Brands that provide a seamless, personalized experience across channels can delight customers and drive loyalty.

Trend #2: TikTok and Instagram are the new platforms for search

Google’s search dominance no longer stands unchallenged. As consumers leverage social and chat platforms to find and research products, marketers will need to rethink how much effort to put into catering to Google’s mighty algorithms.

While consumers may still use Google for web browsing, they also turn to Amazon to research products, to Instagram for trends, to TikTok for fun videos, and to ChatGPT, the natural language chatbot from OpenAI, for unbranded search queries.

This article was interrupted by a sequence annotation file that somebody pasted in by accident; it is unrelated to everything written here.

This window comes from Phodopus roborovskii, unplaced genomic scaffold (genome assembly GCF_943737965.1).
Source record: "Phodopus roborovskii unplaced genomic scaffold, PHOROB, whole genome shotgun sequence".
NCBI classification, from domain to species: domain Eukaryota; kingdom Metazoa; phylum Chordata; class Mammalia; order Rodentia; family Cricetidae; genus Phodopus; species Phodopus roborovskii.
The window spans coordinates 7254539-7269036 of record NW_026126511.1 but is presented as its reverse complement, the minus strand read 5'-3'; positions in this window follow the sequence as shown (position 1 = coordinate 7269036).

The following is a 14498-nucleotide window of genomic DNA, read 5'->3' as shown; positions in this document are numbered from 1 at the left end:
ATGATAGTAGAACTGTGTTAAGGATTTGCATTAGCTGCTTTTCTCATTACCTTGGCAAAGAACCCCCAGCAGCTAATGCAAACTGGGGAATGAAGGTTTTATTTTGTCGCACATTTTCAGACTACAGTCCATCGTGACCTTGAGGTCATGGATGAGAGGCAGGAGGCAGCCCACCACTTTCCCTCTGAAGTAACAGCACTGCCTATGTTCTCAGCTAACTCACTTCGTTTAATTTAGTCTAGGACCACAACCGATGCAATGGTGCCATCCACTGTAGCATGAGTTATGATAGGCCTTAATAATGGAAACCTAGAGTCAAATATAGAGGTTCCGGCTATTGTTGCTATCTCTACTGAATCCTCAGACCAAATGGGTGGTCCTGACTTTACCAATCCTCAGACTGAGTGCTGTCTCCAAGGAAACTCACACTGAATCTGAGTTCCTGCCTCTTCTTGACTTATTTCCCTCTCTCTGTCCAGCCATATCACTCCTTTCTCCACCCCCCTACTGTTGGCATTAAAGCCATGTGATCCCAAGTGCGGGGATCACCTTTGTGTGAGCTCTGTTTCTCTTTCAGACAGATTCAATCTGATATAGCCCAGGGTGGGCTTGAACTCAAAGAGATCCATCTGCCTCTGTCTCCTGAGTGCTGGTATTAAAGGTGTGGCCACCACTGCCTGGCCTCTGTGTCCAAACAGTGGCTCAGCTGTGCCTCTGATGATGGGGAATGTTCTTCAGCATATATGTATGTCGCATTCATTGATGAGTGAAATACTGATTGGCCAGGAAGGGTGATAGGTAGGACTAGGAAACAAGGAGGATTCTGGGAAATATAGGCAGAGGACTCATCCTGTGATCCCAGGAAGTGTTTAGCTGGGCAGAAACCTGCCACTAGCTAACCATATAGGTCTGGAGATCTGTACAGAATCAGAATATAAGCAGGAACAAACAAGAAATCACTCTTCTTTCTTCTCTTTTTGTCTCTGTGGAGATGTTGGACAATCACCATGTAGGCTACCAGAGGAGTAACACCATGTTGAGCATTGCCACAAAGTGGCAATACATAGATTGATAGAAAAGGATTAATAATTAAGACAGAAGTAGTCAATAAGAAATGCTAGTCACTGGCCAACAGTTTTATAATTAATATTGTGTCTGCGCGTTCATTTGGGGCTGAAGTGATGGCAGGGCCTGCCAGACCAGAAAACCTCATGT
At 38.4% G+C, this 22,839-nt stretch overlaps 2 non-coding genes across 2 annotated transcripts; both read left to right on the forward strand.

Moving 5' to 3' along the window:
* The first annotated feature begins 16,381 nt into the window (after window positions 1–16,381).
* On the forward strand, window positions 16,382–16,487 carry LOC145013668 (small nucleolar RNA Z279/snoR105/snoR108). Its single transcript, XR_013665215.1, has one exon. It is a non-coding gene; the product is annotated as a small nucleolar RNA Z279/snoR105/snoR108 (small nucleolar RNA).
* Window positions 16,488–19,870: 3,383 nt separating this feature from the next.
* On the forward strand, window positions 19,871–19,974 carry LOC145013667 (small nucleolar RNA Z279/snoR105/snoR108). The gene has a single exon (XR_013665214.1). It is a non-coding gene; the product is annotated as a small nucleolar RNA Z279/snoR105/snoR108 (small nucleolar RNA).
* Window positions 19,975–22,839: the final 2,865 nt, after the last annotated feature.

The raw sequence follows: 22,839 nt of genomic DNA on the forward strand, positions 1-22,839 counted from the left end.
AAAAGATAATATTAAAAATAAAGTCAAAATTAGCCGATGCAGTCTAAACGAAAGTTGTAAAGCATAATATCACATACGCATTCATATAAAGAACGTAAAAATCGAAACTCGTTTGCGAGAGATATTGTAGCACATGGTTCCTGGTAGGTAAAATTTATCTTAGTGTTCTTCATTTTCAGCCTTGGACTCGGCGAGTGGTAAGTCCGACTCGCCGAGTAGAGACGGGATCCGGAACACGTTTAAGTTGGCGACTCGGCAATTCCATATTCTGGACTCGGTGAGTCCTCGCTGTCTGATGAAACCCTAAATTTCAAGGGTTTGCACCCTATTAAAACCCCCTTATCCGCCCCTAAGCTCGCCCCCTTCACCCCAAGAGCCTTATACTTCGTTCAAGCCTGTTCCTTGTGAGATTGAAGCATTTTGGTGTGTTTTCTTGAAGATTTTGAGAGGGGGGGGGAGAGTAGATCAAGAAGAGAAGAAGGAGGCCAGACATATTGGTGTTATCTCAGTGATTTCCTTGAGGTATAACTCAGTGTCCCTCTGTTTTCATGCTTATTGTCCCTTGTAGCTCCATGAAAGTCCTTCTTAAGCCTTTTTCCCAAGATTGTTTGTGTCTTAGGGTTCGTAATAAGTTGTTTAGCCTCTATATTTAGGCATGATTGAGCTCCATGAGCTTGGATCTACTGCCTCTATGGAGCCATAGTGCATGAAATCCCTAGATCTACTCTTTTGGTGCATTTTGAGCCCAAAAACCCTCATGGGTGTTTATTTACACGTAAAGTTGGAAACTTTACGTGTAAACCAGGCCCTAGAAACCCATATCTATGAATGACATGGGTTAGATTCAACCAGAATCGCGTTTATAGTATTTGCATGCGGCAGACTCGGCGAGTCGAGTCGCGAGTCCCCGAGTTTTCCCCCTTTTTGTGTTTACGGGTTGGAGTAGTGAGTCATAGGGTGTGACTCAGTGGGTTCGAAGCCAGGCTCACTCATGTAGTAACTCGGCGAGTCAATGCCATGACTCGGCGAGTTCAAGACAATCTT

Even Google admits that social media is encroaching on its turf. In July, a Google executive reported that about 40% of young people use TikTok and Instagram instead of Google to look up local lunch spots.

In an increasingly fragmented search space, marketers must understand each platform’s different audiences and demands. The NBA, for example, uses its TikTok channel for short, funny videos and memes, while Instagram gets news and game highlights. In another example, IKEA uses Instagram to showcase in-home images from customers who’ve bought and styled the company’s furniture and home goods.

To optimize their social media presence, brands should expand search engine optimization (SEO) strategies beyond Google to include other algorithms. In addition, they should consider tilting their spending toward video since moving images perform better than text on social channels.